The CFP franc (called the franc in everyday use) is the currency used in the French overseas collectivities (collectivités d’outre-mer, or COM) of French Polynesia, New Caledonia and Wallis and Futuna. The initials CFP originally stood for Colonies Françaises du Pacifique (“French colonies of the Pacific”). This was later changed to Communauté Financière du Pacifique (“Pacific Financial Community”) and then to the present term, Change Franc Pacifique (“Pacific Franc Exchange”). The ISO 4217 currency code is XPF.
The CFP franc was created in December 1945, together with the CFA franc, used in Africa. The reason for the creation of these francs was the weakness of the French franc immediately after the Second World War. When France ratified the Bretton Woods Agreement in December 1945, the French franc was devalued in order to set a fixed exchange rate with the US dollar. New currencies were created in the French colonies to spare them the strong devaluation of December 1945. René Pleven, the French minister of finance, was quoted saying: “In a show of her generosity and selflessness, metropolitan France, wishing not to impose on her far-away daughters the consequences of her own poverty, is setting different exchange rates for their currency.” The CFA franc and the other colonial currencies were set at a fixed exchange rate with the French franc. However, the CFP franc was set at a fixed exchange rate with the US dollar, which played a major role in the economy of the French Pacific territories on account of World War II. That situation ended in September 1949 when the CFP franc was given a fixed exchange rate with the French franc.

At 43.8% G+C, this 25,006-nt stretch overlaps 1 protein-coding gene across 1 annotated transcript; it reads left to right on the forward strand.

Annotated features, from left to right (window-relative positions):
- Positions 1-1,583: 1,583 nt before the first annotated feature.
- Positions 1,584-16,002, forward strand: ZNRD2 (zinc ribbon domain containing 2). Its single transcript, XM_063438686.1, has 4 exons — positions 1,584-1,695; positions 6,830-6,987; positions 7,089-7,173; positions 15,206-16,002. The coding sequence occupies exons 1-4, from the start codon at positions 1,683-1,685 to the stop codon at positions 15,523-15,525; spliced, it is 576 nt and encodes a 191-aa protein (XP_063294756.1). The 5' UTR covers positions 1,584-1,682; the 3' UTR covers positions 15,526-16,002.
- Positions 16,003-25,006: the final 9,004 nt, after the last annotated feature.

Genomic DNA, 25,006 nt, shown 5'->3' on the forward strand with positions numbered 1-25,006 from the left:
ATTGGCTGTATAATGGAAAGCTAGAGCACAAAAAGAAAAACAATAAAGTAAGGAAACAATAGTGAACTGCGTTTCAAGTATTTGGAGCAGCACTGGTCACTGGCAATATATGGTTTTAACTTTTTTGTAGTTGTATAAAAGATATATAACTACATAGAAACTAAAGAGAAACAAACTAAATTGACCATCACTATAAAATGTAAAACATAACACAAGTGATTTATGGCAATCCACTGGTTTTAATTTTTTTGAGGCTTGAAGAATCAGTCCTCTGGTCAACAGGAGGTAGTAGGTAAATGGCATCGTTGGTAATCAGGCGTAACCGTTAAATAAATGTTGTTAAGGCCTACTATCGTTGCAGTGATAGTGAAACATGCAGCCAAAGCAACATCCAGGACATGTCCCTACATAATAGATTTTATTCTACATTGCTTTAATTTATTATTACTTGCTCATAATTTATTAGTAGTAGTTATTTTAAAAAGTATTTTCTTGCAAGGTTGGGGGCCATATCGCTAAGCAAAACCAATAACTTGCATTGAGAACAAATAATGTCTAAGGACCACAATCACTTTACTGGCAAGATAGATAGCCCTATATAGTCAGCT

The CFP franc has been issued by the IEOM (Institut d’émission d’outre-mer, “Overseas Issuing Institute”) since 1967. The IEOM has its headquarters in Paris.
The currency was initially issued in three distinct forms for French Polynesia, New Caledonia and the New Hebrides. (See French Polynesian franc, New Caledonian franc and New Hebrides franc.) Wallis and Futuna used the New Caledonian franc. Although the banknotes of the New Hebrides bore the name of the territory, the notes of French Polynesia and New Caledonia could only be distinguished by the name of the capitals (Papeete and Nouméa, respectively) on the reverse of the notes.
In 1969, the New Hebrides franc was separated from the CFP franc and was replaced by the Vanuatu vatu in 1982.
The new highest denomination 10,000 CFP franc banknote (€83.80) issued on 1 October 1986, was the first one that was not overprinted with a city name. The 500 franc banknote, issued in 1992, and the 1000 and 5000 franc banknotes, issued in 1995, are also without the overprint. The designs of the 500, 1000, 5000 franc banknotes did not change till 2014, when new designs and sizes were introduced.
Today, all banknotes are strictly identical from New Caledonia to French Polynesia. One side of the banknotes shows landscapes or historical figures of French Polynesia, while the other side of the banknotes shows landscapes or historical figures of New Caledonia.
The coins are still separated in two sets: one side of the coins is identical from New Caledonia to French Polynesia, while the other side of the coins is inscribed with the name Nouvelle-Calédonie in New Caledonia and in Wallis and Futuna, and with the name Polynésie française in French Polynesia. Both sets of coins can be used in all three French territories. The situation of the CFP coins is thus quite similar to that of the euro coins, which have a national side but can be used in all countries of the eurozone.